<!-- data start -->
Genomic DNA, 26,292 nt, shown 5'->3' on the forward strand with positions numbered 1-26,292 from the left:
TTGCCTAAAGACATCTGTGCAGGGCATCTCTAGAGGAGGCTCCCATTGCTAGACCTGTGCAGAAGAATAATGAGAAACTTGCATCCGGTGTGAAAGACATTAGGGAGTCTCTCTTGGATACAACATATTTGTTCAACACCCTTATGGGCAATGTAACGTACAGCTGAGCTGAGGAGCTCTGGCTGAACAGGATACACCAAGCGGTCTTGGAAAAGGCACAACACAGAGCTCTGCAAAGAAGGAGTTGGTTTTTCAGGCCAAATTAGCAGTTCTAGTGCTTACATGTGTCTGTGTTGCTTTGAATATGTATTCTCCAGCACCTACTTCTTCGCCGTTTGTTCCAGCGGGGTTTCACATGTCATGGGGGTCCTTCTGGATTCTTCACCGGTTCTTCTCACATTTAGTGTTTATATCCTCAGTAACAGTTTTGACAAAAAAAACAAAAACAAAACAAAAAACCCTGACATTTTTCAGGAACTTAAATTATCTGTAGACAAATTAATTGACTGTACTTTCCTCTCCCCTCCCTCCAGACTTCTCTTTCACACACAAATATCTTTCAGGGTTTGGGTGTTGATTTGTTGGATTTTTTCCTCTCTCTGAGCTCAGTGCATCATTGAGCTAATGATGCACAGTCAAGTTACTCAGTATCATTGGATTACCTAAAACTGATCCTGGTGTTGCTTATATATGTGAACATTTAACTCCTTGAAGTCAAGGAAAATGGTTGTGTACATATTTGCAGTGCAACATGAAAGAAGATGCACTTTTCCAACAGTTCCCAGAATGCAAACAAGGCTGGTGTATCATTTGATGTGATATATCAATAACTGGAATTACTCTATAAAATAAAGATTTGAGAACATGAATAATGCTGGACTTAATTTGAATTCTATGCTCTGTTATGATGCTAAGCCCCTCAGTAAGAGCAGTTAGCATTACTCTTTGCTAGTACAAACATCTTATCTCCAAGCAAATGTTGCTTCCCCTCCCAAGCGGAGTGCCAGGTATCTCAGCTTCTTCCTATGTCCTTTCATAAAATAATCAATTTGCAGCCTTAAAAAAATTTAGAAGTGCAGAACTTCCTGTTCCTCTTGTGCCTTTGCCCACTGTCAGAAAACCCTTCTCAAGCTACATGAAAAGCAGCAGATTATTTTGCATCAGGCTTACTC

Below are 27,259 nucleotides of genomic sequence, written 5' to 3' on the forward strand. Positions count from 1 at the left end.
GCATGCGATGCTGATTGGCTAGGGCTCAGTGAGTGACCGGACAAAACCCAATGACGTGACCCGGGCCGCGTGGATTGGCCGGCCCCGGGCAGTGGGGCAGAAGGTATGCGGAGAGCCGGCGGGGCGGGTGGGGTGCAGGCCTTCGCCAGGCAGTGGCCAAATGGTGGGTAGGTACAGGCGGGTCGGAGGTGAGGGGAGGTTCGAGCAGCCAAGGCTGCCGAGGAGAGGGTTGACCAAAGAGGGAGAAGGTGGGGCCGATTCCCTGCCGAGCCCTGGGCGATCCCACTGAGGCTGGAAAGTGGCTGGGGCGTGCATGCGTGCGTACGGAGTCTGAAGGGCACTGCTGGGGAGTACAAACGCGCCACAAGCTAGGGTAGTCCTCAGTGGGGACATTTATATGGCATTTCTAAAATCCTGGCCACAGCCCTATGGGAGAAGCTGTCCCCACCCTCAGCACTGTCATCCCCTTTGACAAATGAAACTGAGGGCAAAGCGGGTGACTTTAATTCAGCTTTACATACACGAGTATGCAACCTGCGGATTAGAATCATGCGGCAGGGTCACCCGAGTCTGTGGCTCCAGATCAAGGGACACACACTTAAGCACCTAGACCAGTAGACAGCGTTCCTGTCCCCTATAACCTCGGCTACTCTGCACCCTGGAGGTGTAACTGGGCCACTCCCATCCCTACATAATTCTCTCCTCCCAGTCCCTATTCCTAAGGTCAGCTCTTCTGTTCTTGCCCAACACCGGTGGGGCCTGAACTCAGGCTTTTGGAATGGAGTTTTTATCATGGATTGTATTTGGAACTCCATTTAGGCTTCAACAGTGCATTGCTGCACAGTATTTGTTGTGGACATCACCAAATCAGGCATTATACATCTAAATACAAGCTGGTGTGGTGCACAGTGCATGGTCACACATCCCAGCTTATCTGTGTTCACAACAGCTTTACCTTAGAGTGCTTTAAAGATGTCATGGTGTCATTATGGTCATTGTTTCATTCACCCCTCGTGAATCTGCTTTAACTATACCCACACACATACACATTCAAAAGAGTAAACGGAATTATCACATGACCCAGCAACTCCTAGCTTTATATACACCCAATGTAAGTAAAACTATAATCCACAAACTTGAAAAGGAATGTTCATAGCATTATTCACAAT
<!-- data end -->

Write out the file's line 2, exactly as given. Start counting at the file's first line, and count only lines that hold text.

TTGCCTAAAGACATCTGTGCAGGGCATCTCTAGAGGAGGCTCCCATTGCTAGACCTGTGCAGAAGAATAATGAGAAACTTGCATCCGGTGTGAAAGACATTAGGGAGTCTCTCTTGGATACAACATATTTGTTCAACACCCTTATGGGCAATGTAACGTACAGCTGAGCTGAGGAGCTCTGGCTGAACAGGATACACCAAGCGGTCTTGGAAAAGGCACAACACAGAGCTCTGCAAAGAAGGAGTTGGTTTTTCAGGCCAAATTAGCAGTTCTAGTGCTTACATGTGTCTGTGTTGCTTTGAATATGTATTCTCCAGCACCTACTTCTTCGCCGTTTGTTCCAGCGGGGTTTCACATGTCATGGGGGTCCTTCTGGATTCTTCACCGGTTCTTCTCACATTTAGTGTTTATATCCTCAGTAACAGTTTTGACAAAAAAAACAAAAACAAAACAAAAAACCCTGACATTTTTCAGGAACTTAAATTATCTGTAGACAAATTAATTGACTGTACTTTCCTCTCCCCTCCCTCCAGACTTCTCTTTCACACACAAATATCTTTCAGGGTTTGGGTGTTGATTTGTTGGATTTTTTCCTCTCTCTGAGCTCAGTGCATCATTGAGCTAATGATGCACAGTCAAGTTACTCAGTATCATTGGATTACCTAAAACTGATCCTGGTGTTGCTTATATATGTGAACATTTAACTCCTTGAAGTCAAGGAAAATGGTTGTGTACATATTTGCAGTGCAACATGAAAGAAGATGCACTTTTCCAACAGTTCCCAGAATGCAAACAAGGCTGGTGTATCATTTGATGTGATATATCAATAACTGGAATTACTCTATAAAATAAAGATTTGAGAACATGAATAATGCTGGACTTAATTTGAATTCTATGCTCTGTTATGATGCTAAGCCCCTCAGTAAGAGCAGTTAGCATTACTCTTTGCTAGTACAAACATCTTATCTCCAAGCAAATGTTGCTTCCCCTCCCAAGCGGAGTGCCAGGTATCTCAGCTTCTTCCTATGTCCTTTCATAAAATAATCAATTTGCAGCCTTAAAAAAATTTAGAAGTGCAGAACTTCCTGTTCCTCTTGTGCCTTTGCCCACTGTCAGAAAACCCTTCTCAAGCTACATGAAAAGCAGCAGATTATTTTGCATCAGGCTTACTC